After unveiling a new planlast year, University of Saskatchewan President Peter Stoicheff told the Saskatoon StarPhoenix that the institution is committed to being “the university the world needs” in 2019. Stoicheff stated that he expects USask’s Global Institutes for Food and Water Security, which created the world’s first map of the wheat genome in 2018, to attract more international researchers, such as former NASA scientist Jay Famiglietti, the Institutes’ current Director. The StarPhoenix adds that USask will open theRon and Jane Graham Sport Science and Health Centreand a new interdisciplinary science facility later this year, continue work on itsPrince Albertcampus, and renovate several buildings. StarPhoenix (SK)

Mohawk partners with EON Reality for new digital centre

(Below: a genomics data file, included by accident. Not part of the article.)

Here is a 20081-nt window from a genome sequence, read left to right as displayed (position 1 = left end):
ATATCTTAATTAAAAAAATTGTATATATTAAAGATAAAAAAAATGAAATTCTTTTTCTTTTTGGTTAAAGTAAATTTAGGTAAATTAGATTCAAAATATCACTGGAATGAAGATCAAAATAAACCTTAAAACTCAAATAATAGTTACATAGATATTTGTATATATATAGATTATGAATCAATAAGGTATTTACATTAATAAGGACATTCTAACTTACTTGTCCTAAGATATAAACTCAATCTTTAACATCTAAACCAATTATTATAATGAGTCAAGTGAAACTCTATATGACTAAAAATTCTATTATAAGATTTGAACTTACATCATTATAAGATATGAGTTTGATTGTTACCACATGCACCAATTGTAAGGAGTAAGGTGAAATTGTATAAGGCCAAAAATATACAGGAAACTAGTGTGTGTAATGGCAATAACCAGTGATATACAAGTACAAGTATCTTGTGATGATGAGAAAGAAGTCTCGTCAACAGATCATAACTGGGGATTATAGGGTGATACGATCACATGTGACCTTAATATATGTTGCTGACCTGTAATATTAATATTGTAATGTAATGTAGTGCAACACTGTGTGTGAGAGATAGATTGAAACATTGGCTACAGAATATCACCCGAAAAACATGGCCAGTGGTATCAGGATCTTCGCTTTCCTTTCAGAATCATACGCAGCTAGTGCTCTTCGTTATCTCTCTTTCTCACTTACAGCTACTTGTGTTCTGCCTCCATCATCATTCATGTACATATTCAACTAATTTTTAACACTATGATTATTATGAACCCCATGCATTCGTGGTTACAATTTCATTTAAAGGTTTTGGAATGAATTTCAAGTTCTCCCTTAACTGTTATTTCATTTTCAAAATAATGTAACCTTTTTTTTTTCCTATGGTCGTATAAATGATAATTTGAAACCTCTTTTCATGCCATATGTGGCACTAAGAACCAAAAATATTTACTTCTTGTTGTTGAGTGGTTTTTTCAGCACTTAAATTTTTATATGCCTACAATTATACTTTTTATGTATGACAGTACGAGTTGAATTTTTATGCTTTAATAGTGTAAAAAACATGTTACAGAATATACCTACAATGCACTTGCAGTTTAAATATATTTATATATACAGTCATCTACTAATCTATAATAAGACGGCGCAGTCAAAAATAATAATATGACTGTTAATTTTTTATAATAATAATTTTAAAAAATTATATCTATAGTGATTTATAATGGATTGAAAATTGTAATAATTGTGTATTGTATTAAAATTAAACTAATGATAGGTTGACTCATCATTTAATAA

Mohawk College has launched a $6M interactive digital centre in partnership with EON Reality, reports the Hamilton Spectator. An eight-month certificate program at the new facility will train students in augmented and virtual reality programming for industrial, medical, and industrial applications. The Spectator adds that the program will include classroom and lab work as well as experiential learning. “The EON-Mohawk partnership will allow EON to enter into a new market—Hamilton and greater Toronto—which has great market potential and allow us to help regional companies and entities with our solutions,” said Frank Botdorf, Director of Business Development at EON Reality. Hamilton Spectator (ON)